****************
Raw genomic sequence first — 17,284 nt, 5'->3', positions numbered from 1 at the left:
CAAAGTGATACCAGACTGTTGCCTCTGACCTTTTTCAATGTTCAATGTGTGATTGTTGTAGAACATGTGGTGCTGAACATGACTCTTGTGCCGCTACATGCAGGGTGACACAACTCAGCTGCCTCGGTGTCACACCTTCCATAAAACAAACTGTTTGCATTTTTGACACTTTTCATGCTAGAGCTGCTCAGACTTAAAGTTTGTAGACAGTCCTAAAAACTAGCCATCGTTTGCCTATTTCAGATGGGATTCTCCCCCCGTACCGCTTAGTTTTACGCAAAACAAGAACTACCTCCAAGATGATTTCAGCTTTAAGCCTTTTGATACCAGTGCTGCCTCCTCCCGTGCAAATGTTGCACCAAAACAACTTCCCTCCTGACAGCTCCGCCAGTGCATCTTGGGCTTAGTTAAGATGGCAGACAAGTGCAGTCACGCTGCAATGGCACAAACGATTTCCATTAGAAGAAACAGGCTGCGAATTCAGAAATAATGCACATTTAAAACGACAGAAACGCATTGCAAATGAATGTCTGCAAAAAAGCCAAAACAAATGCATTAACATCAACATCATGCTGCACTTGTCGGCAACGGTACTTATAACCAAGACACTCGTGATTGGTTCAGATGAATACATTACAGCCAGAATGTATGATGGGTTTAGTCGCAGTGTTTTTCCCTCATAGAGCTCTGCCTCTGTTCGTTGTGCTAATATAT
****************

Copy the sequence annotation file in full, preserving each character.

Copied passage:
Raw genomic sequence first — 17,284 nt, 5'->3', positions numbered from 1 at the left:
CAAAGTGATACCAGACTGTTGCCTCTGACCTTTTTCAATGTTCAATGTGTGATTGTTGTAGAACATGTGGTGCTGAACATGACTCTTGTGCCGCTACATGCAGGGTGACACAACTCAGCTGCCTCGGTGTCACACCTTCCATAAAACAAACTGTTTGCATTTTTGACACTTTTCATGCTAGAGCTGCTCAGACTTAAAGTTTGTAGACAGTCCTAAAAACTAGCCATCGTTTGCCTATTTCAGATGGGATTCTCCCCCCGTACCGCTTAGTTTTACGCAAAACAAGAACTACCTCCAAGATGATTTCAGCTTTAAGCCTTTTGATACCAGTGCTGCCTCCTCCCGTGCAAATGTTGCACCAAAACAACTTCCCTCCTGACAGCTCCGCCAGTGCATCTTGGGCTTAGTTAAGATGGCAGACAAGTGCAGTCACGCTGCAATGGCACAAACGATTTCCATTAGAAGAAACAGGCTGCGAATTCAGAAATAATGCACATTTAAAACGACAGAAACGCATTGCAAATGAATGTCTGCAAAAAAGCCAAAACAAATGCATTAACATCAACATCATGCTGCACTTGTCGGCAACGGTACTTATAACCAAGACACTCGTGATTGGTTCAGATGAATACATTACAGCCAGAATGTATGATGGGTTTAGTCGCAGTGTTTTTCCCTCATAGAGCTCTGCCTCTGTTCGTTGTGCTAATATAT